|Publication number||US7082998 B2|
|Application number||US 10/630,083|
|Publication date||Aug 1, 2006|
|Filing date||Jul 30, 2003|
|Priority date||Jul 30, 2003|
|Also published as||US20050023002, WO2005012689A1|
|Publication number||10630083, 630083, US 7082998 B2, US 7082998B2, US-B2-7082998, US7082998 B2, US7082998B2|
|Inventors||Frank Zamora, B. Raghava Reddy, Mark D. Kalman|
|Original Assignee||Halliburton Energy Services, Inc.|
|Export Citation||BiBTeX, EndNote, RefMan|
|Patent Citations (78), Non-Patent Citations (2), Referenced by (12), Classifications (23), Legal Events (4)|
|External Links: USPTO, USPTO Assignment, Espacenet|
The subject matter of the present application is related to U.S. patent application Ser. No. 10/352,809, filed Jan. 28, 2003, now abandoned, and entitled “Post Installation Cured Braided Continuous Composite Tubular”, incorporated by reference herein in its entirety.
The present invention generally relates to drilling wells that penetrate subterranean formations. More specifically, the invention relates to systems and methods for using a carrier to place a braided, tubular sleeve in a well bore.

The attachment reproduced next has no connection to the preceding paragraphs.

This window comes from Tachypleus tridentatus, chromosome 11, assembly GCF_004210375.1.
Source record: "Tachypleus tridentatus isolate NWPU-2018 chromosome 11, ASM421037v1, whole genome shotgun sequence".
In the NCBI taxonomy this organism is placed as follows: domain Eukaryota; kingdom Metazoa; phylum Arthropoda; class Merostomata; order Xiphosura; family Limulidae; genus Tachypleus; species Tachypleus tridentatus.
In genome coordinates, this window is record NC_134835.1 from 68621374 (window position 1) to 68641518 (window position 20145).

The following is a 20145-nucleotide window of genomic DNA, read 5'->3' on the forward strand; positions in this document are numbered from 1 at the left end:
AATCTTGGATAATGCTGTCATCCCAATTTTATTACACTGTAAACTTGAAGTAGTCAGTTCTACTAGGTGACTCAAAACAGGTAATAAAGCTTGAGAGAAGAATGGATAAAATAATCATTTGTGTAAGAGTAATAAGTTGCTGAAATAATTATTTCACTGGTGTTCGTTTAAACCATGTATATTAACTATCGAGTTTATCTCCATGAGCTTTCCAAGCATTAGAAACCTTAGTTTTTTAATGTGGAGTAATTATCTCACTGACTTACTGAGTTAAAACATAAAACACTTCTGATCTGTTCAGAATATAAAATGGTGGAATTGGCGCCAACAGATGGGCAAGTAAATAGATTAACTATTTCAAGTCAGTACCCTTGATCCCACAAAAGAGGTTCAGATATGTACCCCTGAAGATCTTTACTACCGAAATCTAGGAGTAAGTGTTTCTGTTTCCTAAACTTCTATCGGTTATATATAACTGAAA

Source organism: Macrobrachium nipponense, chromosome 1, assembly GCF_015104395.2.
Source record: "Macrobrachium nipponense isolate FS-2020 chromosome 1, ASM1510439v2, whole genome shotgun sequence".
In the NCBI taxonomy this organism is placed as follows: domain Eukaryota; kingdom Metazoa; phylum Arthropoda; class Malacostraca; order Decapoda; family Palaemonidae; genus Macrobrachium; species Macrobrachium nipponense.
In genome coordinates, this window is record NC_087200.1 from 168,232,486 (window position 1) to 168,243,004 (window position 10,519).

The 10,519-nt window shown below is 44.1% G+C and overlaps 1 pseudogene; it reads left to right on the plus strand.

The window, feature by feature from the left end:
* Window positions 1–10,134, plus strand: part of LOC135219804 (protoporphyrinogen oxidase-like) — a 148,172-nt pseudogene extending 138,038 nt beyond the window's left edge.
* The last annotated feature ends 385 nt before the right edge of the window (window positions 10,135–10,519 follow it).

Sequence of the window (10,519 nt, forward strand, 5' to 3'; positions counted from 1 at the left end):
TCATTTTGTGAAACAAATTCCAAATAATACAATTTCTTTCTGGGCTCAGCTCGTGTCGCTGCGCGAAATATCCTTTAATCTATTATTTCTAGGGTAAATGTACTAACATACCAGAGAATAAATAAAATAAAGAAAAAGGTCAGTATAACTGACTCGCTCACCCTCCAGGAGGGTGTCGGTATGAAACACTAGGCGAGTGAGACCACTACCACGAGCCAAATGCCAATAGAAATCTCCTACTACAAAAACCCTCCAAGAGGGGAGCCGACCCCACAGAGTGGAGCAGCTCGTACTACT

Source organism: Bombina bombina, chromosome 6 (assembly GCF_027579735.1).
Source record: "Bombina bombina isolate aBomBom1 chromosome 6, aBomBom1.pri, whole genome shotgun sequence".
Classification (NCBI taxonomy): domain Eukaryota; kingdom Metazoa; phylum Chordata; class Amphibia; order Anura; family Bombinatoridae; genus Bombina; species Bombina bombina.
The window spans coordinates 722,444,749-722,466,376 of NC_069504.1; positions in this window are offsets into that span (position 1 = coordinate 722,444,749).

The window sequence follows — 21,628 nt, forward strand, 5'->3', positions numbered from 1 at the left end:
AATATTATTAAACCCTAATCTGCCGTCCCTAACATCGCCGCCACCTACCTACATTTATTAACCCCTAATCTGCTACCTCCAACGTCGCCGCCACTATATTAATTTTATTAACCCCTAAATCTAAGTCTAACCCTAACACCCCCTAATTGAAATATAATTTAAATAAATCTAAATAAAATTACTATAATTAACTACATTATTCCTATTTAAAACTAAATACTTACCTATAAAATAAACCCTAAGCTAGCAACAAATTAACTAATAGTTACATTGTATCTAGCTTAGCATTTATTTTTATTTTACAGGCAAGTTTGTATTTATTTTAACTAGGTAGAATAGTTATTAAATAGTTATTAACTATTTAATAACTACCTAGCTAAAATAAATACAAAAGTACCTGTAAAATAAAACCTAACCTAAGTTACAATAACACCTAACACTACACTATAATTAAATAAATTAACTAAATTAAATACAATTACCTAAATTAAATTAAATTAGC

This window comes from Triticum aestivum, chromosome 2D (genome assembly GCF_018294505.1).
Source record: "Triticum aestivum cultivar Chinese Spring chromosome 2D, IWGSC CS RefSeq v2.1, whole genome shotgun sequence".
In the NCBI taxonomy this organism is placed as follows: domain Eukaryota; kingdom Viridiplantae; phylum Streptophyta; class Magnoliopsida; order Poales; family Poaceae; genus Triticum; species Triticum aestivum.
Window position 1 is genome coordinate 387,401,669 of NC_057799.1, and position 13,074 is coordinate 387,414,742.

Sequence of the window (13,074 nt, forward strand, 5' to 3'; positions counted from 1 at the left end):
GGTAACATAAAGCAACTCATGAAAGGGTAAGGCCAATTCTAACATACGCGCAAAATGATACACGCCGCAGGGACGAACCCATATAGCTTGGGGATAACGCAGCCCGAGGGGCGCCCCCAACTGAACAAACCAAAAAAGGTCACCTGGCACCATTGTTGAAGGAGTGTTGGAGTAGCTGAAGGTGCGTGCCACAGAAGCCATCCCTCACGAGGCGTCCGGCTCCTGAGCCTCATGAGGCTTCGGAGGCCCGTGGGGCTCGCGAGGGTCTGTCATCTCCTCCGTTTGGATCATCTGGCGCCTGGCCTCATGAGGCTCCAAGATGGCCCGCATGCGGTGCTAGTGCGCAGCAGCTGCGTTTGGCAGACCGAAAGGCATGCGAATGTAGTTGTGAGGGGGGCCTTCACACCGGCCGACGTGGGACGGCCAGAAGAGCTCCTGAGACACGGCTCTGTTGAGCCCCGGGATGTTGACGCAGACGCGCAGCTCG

Natural resources such as gas, oil, and water residing in a subterranean formation can be recovered by drilling well bores through the formation. As described in U.S. patent application Ser. No. 10/352,809, a braided, tubular sleeve can be placed in a well bore for various purposes such as sealing and maintaining the integrity of the well bore and for conveying devices having the ability to transmit power and data signals into the well bore. The sleeve may be impregnated with a curable resin such that it remains flexible until the resin is cured downhole, at which point the sleeve hardens into an impermeable solid. Unfortunately, fluids flowing in the well bore, e.g., drilling fluid, can undesirably wash away this resin such that the sleeve cannot be hardened as desired. Another problem that may be encountered when installing the sleeve is that the sleeve may become damaged by the rough edges of the rock that forms, along the wall of the well bore drilling. Therefore, a need exists to develop a way to install the sleeve without being concerned that it will be damaged or that the curable resin will be washed away.
In an embodiment, methods of placing a tubular, braided sleeve in a well bore include providing a carrier, configured to hold the sleeve, positioning the sleeve within an interior of the carrier, and moving the carrier into the well bore. The sleeve comprises a plurality of fibers in a braided arrangement and is flexible such that it can be positioned in the carrier in a compact, undeployed position. The sleeve may be used in conjunction with a curable resin that can be solidified to set the sleeve into a tubular cross section. The sleeve may be pre-coated with or immersed in the curable resin before positioning it in the carrier.